Eleven years later, the government was again “trying to use the army and police power against normal people,” Madushan said. He added that “they try to separate Sinhalese, Muslims and Tamil, by racism,” but this strategy was no longer working. In the current protests, all ethnic and religious groups were standing together against the regime. He also stressed that “people are not believing any political parties, any trade unions,” and that none of these organisations were leading the protests.

“The main thing, for Sri Lankan people, is they don’t have electricity, they don’t have gas, they don’t have enough food to eat,” Madushan explained. There have been power cuts for more than 12 hours a day, as well as a shortage of milk powder and baby formula, a lack of fertilizer for farming, long queues for petrol, and no funds to purchase food from other countries.

When the government came to power in 2019, “the price for a 12.5kg LP gas cylinder was 1,400 rupees, now it is R 5,400.” People use the cylinders every day for cooking. The value of the currency has collapsed. One New Zealand dollar is now equal to 210 rupees; in 2018 it was 115 rupees.

Commenting on the pandemic in Sri Lanka, Madushan said the government “are trying to minimise the number of cases and the number of deaths.” He pointed out that there was a lack of testing. Sri Lanka has reported just nine deaths and just 674 cases of COVID-19 in the last seven days.

Members of the Sri Lankan community protesting in Invercargill, April 9. (Photo supplied)

Dinesh, an agricultural worker who took part in the Invercargill protest over the weekend, also told the WSWS that the “Rajapakse regime” had “stolen” the people’s money and was exercising “military control” over the country. He blamed the government’s economic mismanagement for the inflation crisis and shortages.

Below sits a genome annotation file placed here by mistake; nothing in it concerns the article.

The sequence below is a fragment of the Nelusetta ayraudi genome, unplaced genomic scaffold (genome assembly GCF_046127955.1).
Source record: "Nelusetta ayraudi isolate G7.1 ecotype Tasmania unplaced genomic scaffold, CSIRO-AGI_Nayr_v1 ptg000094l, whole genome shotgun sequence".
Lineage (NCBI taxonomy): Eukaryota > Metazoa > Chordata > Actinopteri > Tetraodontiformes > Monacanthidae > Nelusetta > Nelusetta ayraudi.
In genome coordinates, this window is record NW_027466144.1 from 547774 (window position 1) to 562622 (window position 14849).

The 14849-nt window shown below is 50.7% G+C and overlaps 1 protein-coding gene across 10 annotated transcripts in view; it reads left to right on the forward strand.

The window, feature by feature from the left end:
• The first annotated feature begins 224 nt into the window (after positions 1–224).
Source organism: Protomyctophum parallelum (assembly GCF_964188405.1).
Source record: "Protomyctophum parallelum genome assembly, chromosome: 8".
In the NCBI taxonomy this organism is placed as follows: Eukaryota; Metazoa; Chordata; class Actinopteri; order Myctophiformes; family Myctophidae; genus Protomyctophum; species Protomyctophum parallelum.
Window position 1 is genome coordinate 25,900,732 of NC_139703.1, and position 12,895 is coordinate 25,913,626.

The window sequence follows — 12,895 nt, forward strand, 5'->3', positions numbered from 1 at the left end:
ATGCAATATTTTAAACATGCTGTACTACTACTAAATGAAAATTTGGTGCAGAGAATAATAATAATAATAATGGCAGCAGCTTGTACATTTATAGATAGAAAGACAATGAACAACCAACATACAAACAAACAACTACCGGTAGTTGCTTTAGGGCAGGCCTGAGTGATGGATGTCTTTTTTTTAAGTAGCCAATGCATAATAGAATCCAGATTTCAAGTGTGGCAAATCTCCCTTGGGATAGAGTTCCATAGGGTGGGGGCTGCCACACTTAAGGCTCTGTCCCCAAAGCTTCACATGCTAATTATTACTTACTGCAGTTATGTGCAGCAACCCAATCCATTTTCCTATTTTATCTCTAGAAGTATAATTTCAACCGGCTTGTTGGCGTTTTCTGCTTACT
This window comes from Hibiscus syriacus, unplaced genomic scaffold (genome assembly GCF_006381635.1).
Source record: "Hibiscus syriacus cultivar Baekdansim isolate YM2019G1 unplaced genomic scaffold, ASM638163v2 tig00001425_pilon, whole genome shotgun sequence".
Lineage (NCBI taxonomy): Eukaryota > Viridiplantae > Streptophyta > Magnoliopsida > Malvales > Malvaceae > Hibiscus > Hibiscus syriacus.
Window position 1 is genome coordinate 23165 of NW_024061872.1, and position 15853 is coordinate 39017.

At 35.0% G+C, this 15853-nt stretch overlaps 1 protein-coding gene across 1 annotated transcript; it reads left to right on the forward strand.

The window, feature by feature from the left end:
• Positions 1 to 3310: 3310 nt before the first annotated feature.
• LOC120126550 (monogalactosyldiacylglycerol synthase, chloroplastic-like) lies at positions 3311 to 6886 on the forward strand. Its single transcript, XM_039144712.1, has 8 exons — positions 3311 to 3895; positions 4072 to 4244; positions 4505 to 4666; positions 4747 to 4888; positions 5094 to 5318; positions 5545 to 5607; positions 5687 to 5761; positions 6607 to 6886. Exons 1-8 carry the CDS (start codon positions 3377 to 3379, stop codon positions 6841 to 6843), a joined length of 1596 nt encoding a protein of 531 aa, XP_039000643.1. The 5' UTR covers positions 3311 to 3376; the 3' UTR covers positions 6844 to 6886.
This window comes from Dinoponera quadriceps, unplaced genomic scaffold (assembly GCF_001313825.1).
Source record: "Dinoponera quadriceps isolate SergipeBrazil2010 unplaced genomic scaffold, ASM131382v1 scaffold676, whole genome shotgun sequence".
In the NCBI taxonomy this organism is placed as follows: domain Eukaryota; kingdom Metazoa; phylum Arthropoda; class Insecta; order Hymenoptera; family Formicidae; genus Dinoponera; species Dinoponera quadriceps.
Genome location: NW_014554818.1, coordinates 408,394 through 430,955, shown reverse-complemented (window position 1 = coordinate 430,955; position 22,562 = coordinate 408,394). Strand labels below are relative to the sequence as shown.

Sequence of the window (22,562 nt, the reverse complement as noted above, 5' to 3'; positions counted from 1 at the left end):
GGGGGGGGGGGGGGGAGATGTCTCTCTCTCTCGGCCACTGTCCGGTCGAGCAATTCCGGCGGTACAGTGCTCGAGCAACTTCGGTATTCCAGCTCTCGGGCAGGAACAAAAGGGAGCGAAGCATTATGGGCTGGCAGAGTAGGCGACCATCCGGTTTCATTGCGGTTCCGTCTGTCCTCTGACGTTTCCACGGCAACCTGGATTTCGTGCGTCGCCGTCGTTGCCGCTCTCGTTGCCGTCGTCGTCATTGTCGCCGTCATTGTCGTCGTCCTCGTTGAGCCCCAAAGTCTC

“The majority of Sri Lankans have medium income and low income, so they are struggling, and some essentials are not available,” Dinesh explained. Asked about the protesters’ main demand, he said “the president’s constitutional power should be moved to parliament,” because currently he was akin to a “dictator.”

A petition organised by the New Zealand-Sri Lankan community group Duality is calling on the Labour Party-led government to condemn the Rajapakse government’s human rights abuses, provide humanitarian aid and offer greater support for Sri Lankans seeking to migrate to New Zealand.

New Zealand exports more than $400 million worth of dairy products to Sri Lanka each year and is seeking to strengthen relations with the Rajapakse government. Last year, the Ardern government opened a new High Commission in Colombo.

Asked about her response to the crisis during a media conference on April 7, Prime Minister Jacinda Ardern replied evasively that it was a “tumultuous time politically and domestically in Sri Lanka” and she was monitoring the situation. Foreign Minister Nanaia Mahuta issued a statement to One News calling on “all parties in Sri Lanka to continue to work to find a peaceful solution through dialogue, exchange and democratic processes.” Both statements avoided any actual criticism of the Rajapakse government.